Patio Options

Our team can help you choose the right materials for the patio of your dreams.

How would you describe the patio of your dreams? Is it neat and formal? Flanked by gardens? Casual with comfortable seating? Eclectic? Cozy? Rustic?

How will you, your family, and your friends spend your time on the patio?

How does the patio feel under your feet? Is it stable? Do the materials shift with each step? Do you feel a little wobble?

And how much effort do you want to put into cleaning and maintaining it? Do you want to spray it down with a hose and sweep off the leaves, and be done with it? Or are you OK with pulling a weed here and there?

These are just a few of the questions you’ll want to answer before you build a new patio.

Patios are typically made of one or more of six materials: brick, concrete, stone, gravel, pavers, or tile. It’s what you do with your chosen materials that will set the mood and tone of all that time you’ll spend enjoying your outdoor time. That’s where our team of trusted professionals can help. Not only have we built hundreds of patios throughout the region, we are the experts to turn to for information on local building codes, setback requirements, and more.


Brick is one of the oldest building materials of all, and it’s still a favorite after all these millennia. Fired in a kiln and made of clay and other materials, bricks are long-lasting and provide a classic and neat look that complements many home and landscape designs. In addition to patio flooring, bricks are often used for pathways, edging, walls, and decorative features. They can be sealed to keep them in pristine condition, but some prefer the weathered, mossy look natural, untreated bricks may take on.


Concrete is an affordable patio material that is long-lasting and relatively easy to maintain. If poured, your concrete patio should include expansion joints to help it avoid the cracking that can come with repeated freezing and thawing. Concrete slabs or tiles are other options that allow homeowners to escape the negative impacts of the freeze and thaw cycles and that can be mixed with other materials to create a one-of-a-kind patio.

Stamped Concrete

If you’re considering a concrete patio, you might want to take it a step further, adding pattern, texture, and even color to your concrete patio with stamping. You’ll still benefit from the same features that come with concrete, including affordability, longevity, and low maintenance needs, and you’ll have a patio that is more high-end looking than bare concrete. Common patterns mimic stone, paves, and even wood. You’ll still need to take freeze and thaw cycles and the potential resultant cracks into consideration to protect your stamped concrete patio from them.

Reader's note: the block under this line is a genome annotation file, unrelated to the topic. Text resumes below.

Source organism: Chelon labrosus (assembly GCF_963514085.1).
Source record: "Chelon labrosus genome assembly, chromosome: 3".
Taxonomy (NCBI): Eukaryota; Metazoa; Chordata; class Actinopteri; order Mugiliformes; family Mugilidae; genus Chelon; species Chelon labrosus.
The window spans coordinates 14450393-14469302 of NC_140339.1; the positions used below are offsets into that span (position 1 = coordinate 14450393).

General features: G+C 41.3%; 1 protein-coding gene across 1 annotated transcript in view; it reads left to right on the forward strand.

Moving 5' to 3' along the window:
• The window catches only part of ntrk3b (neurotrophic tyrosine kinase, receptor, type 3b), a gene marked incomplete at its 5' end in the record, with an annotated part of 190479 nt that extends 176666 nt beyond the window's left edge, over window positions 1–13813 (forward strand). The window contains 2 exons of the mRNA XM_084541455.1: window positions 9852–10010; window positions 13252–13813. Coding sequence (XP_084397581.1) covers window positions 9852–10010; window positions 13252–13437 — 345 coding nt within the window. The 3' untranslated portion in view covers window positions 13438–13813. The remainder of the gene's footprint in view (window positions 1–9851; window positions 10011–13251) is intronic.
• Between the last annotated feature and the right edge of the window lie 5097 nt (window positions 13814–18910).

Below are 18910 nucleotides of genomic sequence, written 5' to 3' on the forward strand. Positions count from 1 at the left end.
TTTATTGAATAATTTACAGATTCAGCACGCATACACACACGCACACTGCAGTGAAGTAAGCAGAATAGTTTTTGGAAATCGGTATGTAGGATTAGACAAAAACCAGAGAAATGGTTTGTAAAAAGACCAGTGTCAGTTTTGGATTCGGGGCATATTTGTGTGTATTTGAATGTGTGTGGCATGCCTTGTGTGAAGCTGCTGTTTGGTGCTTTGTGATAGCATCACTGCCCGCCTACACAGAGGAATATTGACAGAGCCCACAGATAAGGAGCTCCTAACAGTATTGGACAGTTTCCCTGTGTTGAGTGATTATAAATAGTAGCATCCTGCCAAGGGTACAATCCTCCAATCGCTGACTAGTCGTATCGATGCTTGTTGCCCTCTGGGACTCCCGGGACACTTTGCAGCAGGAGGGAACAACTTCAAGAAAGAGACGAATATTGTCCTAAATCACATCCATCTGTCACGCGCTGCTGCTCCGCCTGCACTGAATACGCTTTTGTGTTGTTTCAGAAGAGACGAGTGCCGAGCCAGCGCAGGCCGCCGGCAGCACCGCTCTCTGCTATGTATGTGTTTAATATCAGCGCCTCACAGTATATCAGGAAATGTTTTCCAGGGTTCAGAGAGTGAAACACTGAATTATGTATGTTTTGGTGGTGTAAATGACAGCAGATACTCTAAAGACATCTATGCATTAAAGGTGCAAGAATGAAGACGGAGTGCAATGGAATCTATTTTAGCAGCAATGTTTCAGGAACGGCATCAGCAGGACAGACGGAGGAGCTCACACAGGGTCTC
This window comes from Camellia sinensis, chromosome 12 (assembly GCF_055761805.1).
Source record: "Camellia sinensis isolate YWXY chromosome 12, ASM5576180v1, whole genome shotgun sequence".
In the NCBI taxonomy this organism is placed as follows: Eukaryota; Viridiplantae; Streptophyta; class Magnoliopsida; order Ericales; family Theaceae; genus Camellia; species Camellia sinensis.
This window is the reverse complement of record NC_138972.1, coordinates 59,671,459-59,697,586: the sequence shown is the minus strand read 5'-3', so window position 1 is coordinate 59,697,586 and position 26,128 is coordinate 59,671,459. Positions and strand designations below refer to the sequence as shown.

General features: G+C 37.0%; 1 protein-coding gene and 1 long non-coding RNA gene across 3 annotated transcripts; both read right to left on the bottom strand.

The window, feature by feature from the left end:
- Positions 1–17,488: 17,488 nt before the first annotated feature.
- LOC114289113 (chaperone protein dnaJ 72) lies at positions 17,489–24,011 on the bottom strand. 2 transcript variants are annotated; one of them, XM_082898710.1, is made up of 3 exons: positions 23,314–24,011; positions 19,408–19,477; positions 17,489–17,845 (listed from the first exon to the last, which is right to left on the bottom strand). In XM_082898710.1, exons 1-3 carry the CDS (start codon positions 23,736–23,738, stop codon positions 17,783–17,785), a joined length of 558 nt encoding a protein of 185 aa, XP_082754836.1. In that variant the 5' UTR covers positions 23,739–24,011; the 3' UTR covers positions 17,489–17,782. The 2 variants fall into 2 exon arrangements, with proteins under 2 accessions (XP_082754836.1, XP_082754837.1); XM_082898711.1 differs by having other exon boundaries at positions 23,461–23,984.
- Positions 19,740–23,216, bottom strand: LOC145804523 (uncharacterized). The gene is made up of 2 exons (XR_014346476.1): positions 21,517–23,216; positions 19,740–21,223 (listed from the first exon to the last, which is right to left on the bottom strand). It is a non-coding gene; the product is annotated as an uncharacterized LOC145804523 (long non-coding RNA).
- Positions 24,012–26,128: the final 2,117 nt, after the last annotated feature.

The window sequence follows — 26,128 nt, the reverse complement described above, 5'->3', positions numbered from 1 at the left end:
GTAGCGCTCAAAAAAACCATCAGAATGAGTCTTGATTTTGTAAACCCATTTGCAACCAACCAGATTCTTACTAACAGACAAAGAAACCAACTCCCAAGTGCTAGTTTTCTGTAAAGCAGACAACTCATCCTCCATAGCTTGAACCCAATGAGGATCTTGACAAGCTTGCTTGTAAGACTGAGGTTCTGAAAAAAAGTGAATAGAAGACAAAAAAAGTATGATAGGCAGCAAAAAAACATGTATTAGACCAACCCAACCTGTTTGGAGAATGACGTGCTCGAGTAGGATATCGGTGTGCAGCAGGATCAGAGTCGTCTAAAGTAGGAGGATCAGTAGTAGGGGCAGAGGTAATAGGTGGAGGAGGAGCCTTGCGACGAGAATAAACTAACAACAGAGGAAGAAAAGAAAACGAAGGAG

Flagstone refers to not a single type of stone but a variety of quarried stones that may be used independently or together. Flagstone types include bluestone, limestone, quartzite, and sandstone. Each comes in rough slabs and may be laid in soil or sand or embedded in concrete or mortar to form a patio’s flooring. Flagstone is prone to cracking if not laid in concrete or mortar. The pieces of flagstone are often pieced together like the pieces of a puzzle.

Cut Stone

Cut stone isn’t entirely different from flagstone, although it is cut into more geometric and standardized shapes and sizes. Cut stone is typically used in more formal patio designs and may be referred to as cobblestones, stone blocks, or Belgian blocks. They are most often cut from bluestone, granite, limestone marble, phyllite, sandstone, slate, or travertine.  Travertine is a great option for around pools as it is one of the coolest temperature stones which is great for bare feet.


Gravel is an affordable patio option and can be the star or a supporting character. It provides excellent drainage and keeps weeds mostly at bay. But it’s not super comfortable to walk on, and it’s prone to shifting and moving, which can result in material erosion. To get around the comfort and erosion issues, gravel is sometimes used in conjunction with other materials, filling in the gaps, for example, between concrete slabs or tiles.


Pavers are also assembled in a puzzle-like manner, and interlocking pavers require neither grout or mortar. While first-generation pavers were available in a limited selection of relatively unattractive colors and few styles or shapes, today they are available in a broader range of natural-looking colors, shapes, and textures. Many pavers mimic brick, cobblestone, and cut stone. Pavers are a versatile material that will yield an attractive patio.


Porcelain, quarry, and terracotta tiles – all unglazed—are an attractive option for patio flooring. Each is recommended for a specific climate or environment; terracotta, for example—which provides a lovely rustic look—happens to be highly porous and will function best in milder climates. Regardless of which tile one chooses for their patio, tiles should be sealed to protect them from moisture, staining, and excessive wear. Tile patios are pleasant to walk on and easy to clean.

The professional builders and designers part our team can help you through every step of selecting materials for and building your new patio. Whether as part of a new build or a renovation or remodel, we would love to talk more about what you’re looking for in your new patio.

For more information, call us or click here to schedule your complimentary, no-obligation consultation.